By a News Reporter-Staff News Editor at Science Letter -- Current study results on DNA Research have been published. According to news reporting originating in Lexington, Kentucky, by NewsRx journalists, research stated, "Over the past decade, nanopores have rapidly emerged as stochastic biosensors. This protocol describes the cloning, expression and purification of the channel of the bacteriophage phi29 DNA-packaging nanomotor and its subsequent incorporation into lipid membranes for single-pore sensing of double-stranded DNA (dsDNA) and chemicals."
The news reporters obtained a quote from the research from the University of Kentucky, "The membrane-embedded phi29 nanochannel remains functional and structurally intact under a range of conditions. When ions and macromolecules translocate through this nanochannel, reliable fingerprint changes in conductance are observed. Compared with other well-studied biological pores, the phi29 nanochannel has a larger cross-sectional area, which enables the translocation of dsDNA. Furthermore, specific amino acids can be introduced by site-directed mutagenesis within the large cavity of the channel to conjugate receptors that are able to bind specific ligands or analytes for desired applications. The lipid membrane-embedded nanochannel system has immense potential nanotechnological and biomedical applications in bioreactors, environmental sensing, drug monitoring, controlled drug delivery, early disease diagnosis and high-throughput DNA sequencing."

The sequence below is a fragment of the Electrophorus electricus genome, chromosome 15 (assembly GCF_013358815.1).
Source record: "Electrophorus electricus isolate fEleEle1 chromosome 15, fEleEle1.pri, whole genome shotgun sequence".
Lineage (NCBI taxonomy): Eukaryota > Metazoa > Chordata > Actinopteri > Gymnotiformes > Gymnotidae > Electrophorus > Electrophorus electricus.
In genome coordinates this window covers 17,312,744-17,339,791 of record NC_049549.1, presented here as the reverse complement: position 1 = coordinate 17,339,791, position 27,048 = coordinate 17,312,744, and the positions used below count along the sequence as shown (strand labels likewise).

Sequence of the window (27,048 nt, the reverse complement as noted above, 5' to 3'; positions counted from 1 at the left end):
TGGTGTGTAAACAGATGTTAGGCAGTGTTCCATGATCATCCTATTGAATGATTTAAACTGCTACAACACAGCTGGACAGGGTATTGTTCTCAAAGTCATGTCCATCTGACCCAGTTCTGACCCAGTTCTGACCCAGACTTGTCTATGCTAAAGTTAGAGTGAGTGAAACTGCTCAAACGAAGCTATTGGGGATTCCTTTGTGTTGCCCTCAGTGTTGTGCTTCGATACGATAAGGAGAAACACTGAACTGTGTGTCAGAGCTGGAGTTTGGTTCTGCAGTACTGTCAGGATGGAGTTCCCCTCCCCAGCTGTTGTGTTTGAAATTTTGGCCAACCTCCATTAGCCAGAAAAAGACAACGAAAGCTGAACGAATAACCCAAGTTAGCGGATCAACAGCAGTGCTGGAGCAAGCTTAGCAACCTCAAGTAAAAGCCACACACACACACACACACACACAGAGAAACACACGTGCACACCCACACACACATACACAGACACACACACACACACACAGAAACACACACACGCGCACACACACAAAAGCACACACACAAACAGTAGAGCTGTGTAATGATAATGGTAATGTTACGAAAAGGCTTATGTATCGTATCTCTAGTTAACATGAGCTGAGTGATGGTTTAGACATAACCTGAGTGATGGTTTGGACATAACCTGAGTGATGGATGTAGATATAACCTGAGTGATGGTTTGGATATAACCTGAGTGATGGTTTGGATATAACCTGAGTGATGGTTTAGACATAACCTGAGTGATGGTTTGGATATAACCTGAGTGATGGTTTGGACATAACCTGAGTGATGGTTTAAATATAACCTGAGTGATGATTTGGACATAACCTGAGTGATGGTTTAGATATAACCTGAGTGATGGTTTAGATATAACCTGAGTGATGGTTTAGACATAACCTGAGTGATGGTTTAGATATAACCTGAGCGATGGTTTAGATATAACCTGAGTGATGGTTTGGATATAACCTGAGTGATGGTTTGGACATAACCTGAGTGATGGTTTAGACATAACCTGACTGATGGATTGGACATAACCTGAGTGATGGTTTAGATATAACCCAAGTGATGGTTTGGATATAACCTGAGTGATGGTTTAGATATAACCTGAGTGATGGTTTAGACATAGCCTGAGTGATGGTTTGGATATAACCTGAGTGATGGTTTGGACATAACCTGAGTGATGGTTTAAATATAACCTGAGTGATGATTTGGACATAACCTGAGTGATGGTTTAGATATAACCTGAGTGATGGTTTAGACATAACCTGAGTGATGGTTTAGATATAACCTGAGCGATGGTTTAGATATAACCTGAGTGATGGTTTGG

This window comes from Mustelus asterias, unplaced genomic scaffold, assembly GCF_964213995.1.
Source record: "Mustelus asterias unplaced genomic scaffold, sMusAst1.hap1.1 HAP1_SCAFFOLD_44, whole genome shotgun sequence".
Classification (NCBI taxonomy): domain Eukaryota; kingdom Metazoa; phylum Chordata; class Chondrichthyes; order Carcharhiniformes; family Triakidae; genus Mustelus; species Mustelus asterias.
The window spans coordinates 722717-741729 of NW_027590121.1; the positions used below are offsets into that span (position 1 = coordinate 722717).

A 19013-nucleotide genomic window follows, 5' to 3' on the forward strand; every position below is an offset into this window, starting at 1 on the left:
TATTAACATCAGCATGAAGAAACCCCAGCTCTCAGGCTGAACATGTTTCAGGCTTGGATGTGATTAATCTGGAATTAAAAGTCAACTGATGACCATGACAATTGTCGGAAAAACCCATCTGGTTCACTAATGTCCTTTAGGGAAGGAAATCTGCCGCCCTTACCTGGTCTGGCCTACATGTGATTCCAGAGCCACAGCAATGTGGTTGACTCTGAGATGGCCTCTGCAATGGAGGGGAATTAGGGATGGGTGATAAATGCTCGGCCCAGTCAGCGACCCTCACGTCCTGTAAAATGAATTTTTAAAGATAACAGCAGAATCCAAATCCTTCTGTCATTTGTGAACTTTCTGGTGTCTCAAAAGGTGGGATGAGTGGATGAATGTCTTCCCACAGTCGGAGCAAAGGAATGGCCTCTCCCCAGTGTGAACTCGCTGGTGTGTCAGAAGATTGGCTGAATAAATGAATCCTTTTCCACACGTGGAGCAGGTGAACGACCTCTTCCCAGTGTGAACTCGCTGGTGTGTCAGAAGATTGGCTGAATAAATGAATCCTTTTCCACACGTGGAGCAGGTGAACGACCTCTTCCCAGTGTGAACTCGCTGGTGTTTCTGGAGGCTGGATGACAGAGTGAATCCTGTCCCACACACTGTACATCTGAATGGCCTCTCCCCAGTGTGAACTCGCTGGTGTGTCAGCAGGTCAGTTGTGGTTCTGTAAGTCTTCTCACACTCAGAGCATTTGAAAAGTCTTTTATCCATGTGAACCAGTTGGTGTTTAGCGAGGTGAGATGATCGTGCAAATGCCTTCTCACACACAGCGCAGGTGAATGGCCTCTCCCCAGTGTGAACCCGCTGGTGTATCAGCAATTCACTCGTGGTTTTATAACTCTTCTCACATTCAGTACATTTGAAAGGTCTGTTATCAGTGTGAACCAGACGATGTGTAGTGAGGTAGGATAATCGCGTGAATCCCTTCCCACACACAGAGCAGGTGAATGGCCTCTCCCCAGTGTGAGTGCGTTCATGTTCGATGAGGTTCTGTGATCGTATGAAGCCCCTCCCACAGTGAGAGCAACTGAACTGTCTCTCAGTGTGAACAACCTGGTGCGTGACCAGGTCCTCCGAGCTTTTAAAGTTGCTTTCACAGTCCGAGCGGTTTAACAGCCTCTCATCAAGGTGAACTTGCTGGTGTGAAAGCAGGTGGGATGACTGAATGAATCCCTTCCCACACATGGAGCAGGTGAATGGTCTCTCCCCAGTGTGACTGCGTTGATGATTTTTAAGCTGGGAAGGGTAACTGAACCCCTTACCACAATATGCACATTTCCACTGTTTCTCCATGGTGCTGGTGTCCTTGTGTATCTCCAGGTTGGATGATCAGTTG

According to the news reporters, the research concluded: "The total time required for completing one round of this protocol is around 1 month."
For more information on this research see: Incorporation of a viral DNA-packaging motor channel in lipid bilayers for real-time, single-molecule sensing of chemicals and double-stranded DNA. Nature Protocols, 2013;8(2):373-92. Nature Protocols can be contacted at: Nature Publishing Group, 345 Park Avenue South, New York, NY 10010-1707, USA. (Nature Publishing Group - www.nature.com/; Nature Protocols - www.nature.com/nprot/)
Our news correspondents report that additional information may be obtained by contacting F. Haque, College of Pharmacy, University of Kentucky, Lexington, Kentucky, United States. Additional authors for this research include J. Geng, C. Montemagno and P. Guo (see also DNA Research).
The publisher of the journal Nature Protocols can be contacted at: Nature Publishing Group, 345 Park Avenue South, New York, NY 10010-1707, USA.
Keywords for this news article include: Kentucky, Lexington, Chemicals, Chemistry, DNA Research, United States, North and Central America.
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